First impression on unpacking the Q702 test unit was the solid feel and clean, minimalist styling.
When the chips are up
- — 08 April, 1998 21:49
The two big operating system engineering conferences were held a couple of weeks ago -- Novell's BrainShare and Microsoft's WinHEC. While both were generally well received, the big winners weren't users, administrators or even software vendors. The guys who won big were certain chip manufacturers.
Intel was the biggest winner of all. Both conferences featured announcements that upcoming releases of NetWare and Windows NT would support Intel's Merced (also known as IA-64), a chip that features a 64-bit address space. Merced won't be the first 64-bit chip on the market, but it will be the first to have such widespread support right out of the gate. That's bad news for Motorola and IBM, whose PowerPC chips are generally acknowledged to have a better architecture than Intel's. AMD, Cyrix and the other Intel clone makers should also be heartened knowing they're on the right track.
The second group to win big are the RAM chip makers.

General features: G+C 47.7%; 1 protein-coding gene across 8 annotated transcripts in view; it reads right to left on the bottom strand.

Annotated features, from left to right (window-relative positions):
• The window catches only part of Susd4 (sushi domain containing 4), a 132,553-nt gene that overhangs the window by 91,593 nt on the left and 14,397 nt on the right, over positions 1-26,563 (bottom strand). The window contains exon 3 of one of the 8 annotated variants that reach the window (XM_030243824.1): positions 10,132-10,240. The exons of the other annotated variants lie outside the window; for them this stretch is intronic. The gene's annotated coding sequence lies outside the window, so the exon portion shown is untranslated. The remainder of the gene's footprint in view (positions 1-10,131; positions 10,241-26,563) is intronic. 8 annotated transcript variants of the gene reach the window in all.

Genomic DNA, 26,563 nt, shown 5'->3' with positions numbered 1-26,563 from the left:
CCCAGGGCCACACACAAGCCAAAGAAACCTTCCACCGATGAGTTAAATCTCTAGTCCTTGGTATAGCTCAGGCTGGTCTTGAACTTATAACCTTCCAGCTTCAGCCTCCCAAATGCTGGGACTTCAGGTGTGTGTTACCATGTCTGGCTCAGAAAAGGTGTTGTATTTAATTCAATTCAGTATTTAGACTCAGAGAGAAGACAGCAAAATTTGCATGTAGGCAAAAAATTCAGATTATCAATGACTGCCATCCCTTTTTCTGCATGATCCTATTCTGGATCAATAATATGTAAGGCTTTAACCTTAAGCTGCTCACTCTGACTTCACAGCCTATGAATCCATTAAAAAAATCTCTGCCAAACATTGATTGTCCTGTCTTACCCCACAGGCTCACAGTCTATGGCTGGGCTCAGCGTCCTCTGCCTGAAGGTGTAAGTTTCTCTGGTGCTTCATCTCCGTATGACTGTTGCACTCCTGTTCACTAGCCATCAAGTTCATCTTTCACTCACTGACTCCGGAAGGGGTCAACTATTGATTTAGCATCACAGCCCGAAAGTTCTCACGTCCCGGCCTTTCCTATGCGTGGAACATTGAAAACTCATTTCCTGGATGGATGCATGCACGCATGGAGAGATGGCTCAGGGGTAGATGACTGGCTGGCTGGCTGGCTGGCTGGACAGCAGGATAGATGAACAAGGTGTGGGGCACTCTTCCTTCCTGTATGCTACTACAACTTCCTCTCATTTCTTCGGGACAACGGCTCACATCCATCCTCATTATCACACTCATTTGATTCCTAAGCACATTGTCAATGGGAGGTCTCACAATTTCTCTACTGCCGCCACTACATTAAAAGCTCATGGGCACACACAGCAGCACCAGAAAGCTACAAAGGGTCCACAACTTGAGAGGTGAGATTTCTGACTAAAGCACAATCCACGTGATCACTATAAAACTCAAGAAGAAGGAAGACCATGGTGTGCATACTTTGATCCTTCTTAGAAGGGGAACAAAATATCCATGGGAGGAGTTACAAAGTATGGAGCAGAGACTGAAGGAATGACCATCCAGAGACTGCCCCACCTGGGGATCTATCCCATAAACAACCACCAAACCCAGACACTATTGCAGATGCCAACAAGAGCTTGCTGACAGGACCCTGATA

When the WinHEC attendees were asked, "What's the standard PC memory size in 1998?,'' 20 per cent answered 32MB. For the desktop! How many of your desktops have 32MB or more? The really scary part, though, is that 70 per cent didn't consider 32MB to be enough! Referring to those who thought 32MB was about right, Jim Allchin of Microsoft's senior vice-president of the Personal and Business Systems Group, said, "hopefully we'll convince you that it should be more than that''.
Up through Windows NT 4.0, 32MB bytes of RAM was (and is) considered sufficient for most people's needs. Evidently NT 5.0 is going to raise that memory size, perhaps even double it. And while Bill Gates claimed that Windows 98 would not need more resources than Windows 95, most Windows 98 beta testers will tell you a different story.
Novell, previously known for having a fairly RAM-lean server platform, was busy talking up NetWare 5 with its Java Virtual Machine built in, a free five-user copy of the Oracle database engine and lots of new server-side enhancements for GroupWise. That all adds up to the need for RAM, lots of RAM, on the server.